Older versions contained even more birds with a pretty peacock, replacing the partridge in an 1892 version of the song, there have also been ducks – a – laying, cocks – a – crowing and squabs – a – swimming. Other wildlife included bears – a - beating and hares – a – running, however, lords always seem to have been leaping.
There have been regional variations with Australian versions replacing the traditional birds with native Australian wildlife. The Scottish version included an array of exotic wildlife including parrots, plovers, starlings, grey geese, a bull and an Arabian baboon.
So what would a modern Welsh version look like?
Well on day one a partridge in a pear tree would not be an easy tick, grey partridge have declined in the UK by over 80% in the last 25 years, and with the decline in traditional orchards, finding one in a pear tree could take a lot longer than 12 days.
Day two is no easier, by December turtle doves are sunning themselves in their wintering grounds in West Africa. But even at the height of summer you would be lucky to find a turtle dove in Wales. Having declined by over 90% in the UK, and no longer found as a breeding bird in Wales, the iconic turtle dove is likely to be absent for more than just the twelve days of Christmas in coming years.
Day three is an easier tick, French or foreign hens can be found in farms and gardens across Wales.
How about day four, well four colly birds should be an easy tick, blackbirds are obvious at this time of year rooting around through the fallen leaves, and with recent population estimates showing an increase, and coming in at number 5 on the 2013 Big Garden Birdwatch in Wales, blackbirds are easily spotted.
The next ornithological gift would be six geese a laying. You would think geese would be easily found in Wales, with a number of species over wintering here, but one species in particular is becoming increasingly rare. The last remaining population of Greenland white fronted geese in Wales is found around the Dyfi Estuary, the population has declined from around 167 birds in the late 1990’s to only 55 birds in 2012. Numbers in 2013 are lower again so far and finding six Greenland white fronted geese may prove a difficult task in a few years.
So, day seven, and the final tick, ‘seven swans a swimming’. Several species of swan are found in Wales, the mute swan is familiar to everyone and the population is doing well, having recovered following the ban on lead fishing weights in 1987. Bewick and whooper swans over winter in the UK, and small numbers may be found in Wales; both species are specially protected due to their small and vulnerable populations, so finding seven of either species would be exciting.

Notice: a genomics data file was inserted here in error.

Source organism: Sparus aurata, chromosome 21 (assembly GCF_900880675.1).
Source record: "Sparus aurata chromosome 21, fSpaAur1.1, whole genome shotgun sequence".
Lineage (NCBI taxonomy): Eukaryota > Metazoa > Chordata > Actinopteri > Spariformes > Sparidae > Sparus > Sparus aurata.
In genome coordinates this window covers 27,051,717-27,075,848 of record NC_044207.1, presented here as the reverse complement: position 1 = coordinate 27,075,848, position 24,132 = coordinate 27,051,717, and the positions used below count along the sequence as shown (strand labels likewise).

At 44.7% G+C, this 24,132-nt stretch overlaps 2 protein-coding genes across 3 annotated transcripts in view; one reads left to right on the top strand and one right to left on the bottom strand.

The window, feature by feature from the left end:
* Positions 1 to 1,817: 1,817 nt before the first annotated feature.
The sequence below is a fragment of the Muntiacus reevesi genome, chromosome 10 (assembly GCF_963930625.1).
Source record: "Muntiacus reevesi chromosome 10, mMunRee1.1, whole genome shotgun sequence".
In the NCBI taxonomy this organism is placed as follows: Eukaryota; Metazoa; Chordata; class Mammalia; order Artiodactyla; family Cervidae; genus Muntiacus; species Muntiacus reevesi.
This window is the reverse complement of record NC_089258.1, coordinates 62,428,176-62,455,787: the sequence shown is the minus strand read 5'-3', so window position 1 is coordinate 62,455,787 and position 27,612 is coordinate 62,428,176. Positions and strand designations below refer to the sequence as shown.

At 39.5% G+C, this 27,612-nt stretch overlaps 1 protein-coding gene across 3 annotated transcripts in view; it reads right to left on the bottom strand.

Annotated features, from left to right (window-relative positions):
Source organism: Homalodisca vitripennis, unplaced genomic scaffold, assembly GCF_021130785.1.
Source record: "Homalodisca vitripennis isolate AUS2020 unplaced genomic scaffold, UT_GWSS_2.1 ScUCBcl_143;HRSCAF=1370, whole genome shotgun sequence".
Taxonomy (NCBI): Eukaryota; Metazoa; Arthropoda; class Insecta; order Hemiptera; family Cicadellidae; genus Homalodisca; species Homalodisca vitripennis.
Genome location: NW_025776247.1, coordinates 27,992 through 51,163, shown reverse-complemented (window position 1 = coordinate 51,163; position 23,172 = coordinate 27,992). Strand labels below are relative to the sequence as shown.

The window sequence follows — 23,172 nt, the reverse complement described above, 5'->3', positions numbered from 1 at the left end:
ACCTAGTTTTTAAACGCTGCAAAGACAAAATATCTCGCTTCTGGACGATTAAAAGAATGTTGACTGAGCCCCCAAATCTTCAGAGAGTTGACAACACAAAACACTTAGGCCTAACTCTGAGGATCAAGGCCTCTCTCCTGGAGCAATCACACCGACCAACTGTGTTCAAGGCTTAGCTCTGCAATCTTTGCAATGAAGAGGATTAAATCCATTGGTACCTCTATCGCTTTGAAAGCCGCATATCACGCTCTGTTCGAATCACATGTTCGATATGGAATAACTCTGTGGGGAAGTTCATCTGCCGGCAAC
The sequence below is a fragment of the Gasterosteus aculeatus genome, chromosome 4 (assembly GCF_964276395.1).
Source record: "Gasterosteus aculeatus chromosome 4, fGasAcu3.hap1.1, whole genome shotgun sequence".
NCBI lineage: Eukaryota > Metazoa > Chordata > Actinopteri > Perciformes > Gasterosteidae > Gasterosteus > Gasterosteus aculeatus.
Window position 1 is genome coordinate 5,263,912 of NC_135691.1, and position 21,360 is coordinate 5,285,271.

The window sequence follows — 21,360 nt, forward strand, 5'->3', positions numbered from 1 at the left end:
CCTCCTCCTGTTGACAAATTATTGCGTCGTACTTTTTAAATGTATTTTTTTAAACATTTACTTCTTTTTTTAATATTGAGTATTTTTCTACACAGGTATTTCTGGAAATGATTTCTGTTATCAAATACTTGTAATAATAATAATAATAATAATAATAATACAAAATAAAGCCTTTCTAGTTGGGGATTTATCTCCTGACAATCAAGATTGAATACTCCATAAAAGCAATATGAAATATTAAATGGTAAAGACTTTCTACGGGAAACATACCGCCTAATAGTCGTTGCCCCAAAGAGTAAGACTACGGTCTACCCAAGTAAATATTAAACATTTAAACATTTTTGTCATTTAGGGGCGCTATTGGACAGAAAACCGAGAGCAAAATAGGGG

Of the birds featured in the song mute swans and blackbirds are doing well and should be around for many years to come, but turtle doves are already lost as a breeding species in Wales. Many other species, including grey partridge, could also be lost to future generations as bird numbers in our countryside continue to decline.
But there are things we can do to ensure the birds mentioned in the song and many others are around for future generations to appreciate and enjoy. In the New Year the Welsh Government has plans to review Glastir, the agri-environment scheme that rewards farmers for carrying out work on their land to benefit wildlife. Glastir must provide a countryside where nature can flourish and species such as turtle dove can recover.
We can all have our say and tell the Welsh Government to ensure that Glastir delivers a countryside where the iconic wildlife, which is ingrained in our culture and heritage, can thrive. Click here to take action now.
It just goes to show that when people visit Welsh Reserves they are sometimes so inspired by what they see they land up fighting the cause for nature in the most unexpected places in the most unexpected ways!
This is what happened to young Niamh Stewart , a 12 year old girl from Dubai, who after visiting the RSPB Conwy Reserve this summer has decided to try and raise £250 by taking part in the United Arab Emirates 5k Color Run on the 14th December.
Niamh said that she was inspired when she " visited the Reserve and was amazed at the wild birds I saw and how the sanctuary has been built to protect the birds and keep them safe".
The Color Run was founded in January of 2012 as an event to promote healthiness and happiness by bringing the community together to participate in the “Happiest 5k on the Planet”. basically the run is a fun un-timed race in which thousands of participants, or “Color Runners”, are doused from head to toe in different colours at each kilometer. With only two rules...Wear white at the starting line and Finish plastered in colour!
Niamh has raised £200 so far, so to get her over the finishing line of £250 and donate ckeck out her Just giving page at http://www.justgiving.com/Niamh-Stewart.